Though these opinions were rendered by one doctor who never evaluated Leister in person and one who evaluated Leister a single time, in some cases such opinions “may be entitled to greater weight than the opinions or treating or examining sources.” SSR 96-6p. In this case, the opinions of Dr. Allen and Dr. Thomas[2] are the only medical opinions on the record specifically regarding Leister’s ability to function in the workplace. While the ALJ may have discounted the opinions, he should have weighed the opinions in reaching his conclusion regarding Leister’s RFC.

The ALJ’s only evaluation of opinion evidence in the record was of Dr. Chatain’s statement to the Cass County Family Support Division regarding Leister’s eligibility for medical assistance. The ALJ concluded that Dr. Chatain observed no significant psychiatric signs. This conclusion is not supported by Dr. Chatain’s statement, which noted that Leister suffered from Schizoaffective Disorder and was impaired in psychological functioning due to depression, hypomania, and psychosis; she further recommended that Leister be referred to outpatient psychological treatment. [Tr. 582]. Dr. Chatain’s opinion is consistent with Dr. Thomas’s opinion, which went on to conclude that Leister’s impairments would likely prevent him from maintaining substantial gainful activity. In light of the consistency between the statements, and Dr. Thomas’s conclusion that Leister would not be able to maintain employment, the ALJ’s decision should have weighed the merits of Dr. Thomas’s opinion.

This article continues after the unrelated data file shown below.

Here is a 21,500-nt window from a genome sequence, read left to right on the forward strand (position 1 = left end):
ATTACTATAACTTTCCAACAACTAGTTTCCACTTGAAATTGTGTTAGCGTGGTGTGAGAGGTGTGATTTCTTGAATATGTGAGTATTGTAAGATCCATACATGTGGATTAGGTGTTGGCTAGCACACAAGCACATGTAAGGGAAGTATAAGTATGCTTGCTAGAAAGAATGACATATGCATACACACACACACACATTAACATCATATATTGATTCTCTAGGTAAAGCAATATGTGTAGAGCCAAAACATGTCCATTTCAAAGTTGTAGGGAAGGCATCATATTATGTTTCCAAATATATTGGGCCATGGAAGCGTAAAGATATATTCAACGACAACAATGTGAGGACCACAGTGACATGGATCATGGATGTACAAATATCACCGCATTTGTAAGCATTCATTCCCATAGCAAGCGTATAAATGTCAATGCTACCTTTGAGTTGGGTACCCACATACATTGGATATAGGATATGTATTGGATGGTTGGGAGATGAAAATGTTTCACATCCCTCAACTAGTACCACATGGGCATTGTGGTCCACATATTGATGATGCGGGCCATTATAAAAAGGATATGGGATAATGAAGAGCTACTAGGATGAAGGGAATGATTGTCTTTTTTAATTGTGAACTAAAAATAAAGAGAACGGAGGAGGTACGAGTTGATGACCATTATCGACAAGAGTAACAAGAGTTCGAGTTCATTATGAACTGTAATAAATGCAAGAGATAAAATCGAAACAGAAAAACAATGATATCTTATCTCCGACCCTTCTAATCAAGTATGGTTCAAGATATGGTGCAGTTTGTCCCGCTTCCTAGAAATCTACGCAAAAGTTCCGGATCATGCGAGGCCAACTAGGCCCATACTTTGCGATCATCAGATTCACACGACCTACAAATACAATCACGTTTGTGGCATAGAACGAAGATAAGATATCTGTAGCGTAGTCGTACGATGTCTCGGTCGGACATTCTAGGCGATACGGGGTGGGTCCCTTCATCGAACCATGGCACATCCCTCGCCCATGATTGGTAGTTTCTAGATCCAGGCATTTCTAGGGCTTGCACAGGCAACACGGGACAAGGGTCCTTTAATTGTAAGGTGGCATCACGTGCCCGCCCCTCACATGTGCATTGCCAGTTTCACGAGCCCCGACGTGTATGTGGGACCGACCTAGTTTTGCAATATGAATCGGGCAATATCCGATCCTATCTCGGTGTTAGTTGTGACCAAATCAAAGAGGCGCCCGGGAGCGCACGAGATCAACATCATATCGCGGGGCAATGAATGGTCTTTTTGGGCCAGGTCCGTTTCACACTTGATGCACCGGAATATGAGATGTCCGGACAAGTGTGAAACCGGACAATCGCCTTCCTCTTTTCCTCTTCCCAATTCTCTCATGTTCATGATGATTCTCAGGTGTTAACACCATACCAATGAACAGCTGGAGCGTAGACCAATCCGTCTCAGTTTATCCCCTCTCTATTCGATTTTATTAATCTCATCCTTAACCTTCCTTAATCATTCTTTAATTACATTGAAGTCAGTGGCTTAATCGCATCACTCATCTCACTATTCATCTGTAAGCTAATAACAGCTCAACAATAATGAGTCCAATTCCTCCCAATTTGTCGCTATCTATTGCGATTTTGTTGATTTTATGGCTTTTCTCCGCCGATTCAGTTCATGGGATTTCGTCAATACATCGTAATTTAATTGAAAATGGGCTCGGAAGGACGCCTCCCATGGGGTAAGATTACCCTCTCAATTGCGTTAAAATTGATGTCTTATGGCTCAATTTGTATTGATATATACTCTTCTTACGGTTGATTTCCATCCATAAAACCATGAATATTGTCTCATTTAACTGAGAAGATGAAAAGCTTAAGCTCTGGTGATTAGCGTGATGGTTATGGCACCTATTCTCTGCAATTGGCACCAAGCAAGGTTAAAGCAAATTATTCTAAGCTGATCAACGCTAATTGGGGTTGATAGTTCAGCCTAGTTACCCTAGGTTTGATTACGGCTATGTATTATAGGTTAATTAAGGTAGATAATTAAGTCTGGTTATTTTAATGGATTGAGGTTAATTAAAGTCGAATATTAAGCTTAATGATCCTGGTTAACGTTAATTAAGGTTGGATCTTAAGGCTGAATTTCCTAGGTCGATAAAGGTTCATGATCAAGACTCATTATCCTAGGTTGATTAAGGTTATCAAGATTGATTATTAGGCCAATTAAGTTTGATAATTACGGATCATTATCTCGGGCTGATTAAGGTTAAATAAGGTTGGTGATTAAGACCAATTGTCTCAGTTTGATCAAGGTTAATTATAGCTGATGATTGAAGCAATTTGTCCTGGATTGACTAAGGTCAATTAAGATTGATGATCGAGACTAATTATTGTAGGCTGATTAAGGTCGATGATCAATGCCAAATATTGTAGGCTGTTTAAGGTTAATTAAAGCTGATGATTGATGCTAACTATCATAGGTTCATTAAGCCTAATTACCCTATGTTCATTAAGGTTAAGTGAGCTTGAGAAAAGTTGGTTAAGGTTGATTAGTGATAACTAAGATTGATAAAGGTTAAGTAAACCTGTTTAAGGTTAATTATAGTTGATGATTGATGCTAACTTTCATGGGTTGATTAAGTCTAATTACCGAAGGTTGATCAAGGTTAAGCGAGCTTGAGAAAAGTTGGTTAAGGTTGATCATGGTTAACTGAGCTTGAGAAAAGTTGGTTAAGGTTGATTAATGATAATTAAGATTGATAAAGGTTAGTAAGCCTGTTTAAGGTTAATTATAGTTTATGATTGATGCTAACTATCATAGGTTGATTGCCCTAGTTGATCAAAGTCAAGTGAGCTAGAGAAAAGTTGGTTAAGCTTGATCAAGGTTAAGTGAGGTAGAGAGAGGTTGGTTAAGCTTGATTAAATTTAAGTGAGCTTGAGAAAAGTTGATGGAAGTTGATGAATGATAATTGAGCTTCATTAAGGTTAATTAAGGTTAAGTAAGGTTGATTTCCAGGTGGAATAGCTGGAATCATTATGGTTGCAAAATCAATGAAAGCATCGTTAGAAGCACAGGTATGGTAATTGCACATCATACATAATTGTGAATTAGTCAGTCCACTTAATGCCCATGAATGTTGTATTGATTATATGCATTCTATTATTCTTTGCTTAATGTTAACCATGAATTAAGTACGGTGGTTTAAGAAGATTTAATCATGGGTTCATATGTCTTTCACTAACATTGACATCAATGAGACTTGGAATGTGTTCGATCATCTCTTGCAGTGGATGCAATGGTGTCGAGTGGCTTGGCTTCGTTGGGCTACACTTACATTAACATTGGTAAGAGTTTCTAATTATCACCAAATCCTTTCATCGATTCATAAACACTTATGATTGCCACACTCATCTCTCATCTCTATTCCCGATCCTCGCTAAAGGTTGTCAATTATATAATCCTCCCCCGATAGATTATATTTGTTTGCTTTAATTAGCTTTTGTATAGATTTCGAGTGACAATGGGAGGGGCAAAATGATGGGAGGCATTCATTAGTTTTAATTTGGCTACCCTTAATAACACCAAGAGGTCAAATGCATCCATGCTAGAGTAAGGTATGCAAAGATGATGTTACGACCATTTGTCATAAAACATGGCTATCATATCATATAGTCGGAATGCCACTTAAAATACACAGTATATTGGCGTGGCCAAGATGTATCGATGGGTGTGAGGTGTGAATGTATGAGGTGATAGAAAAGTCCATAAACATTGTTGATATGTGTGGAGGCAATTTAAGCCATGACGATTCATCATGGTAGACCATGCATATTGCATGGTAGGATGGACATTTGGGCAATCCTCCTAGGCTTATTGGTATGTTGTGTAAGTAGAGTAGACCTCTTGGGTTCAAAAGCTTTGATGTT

Leister next contends that the ALJ erred in failing to consider third party statements regarding his ability to function. Social Security Rulings are clear that third party testimony should be considered when evaluating a claimant’s credibility and the extent of his symptoms. SSR 96-7p (“If an individual’s statement about pain or other symptoms are not substantiated by the objective medical evidence, the adjudicator must consider all of the evidence in the case record, including any statements and other persons concerning the individual’s symptoms.”). If the ALJ concluded that Leister’s medical records were insufficient to support his claims regarding the extent of his impairments, the ALJ should have evaluated the third party opinions of the record. The ALJ’s decision gives no indication that any consideration at all was given to these opinions.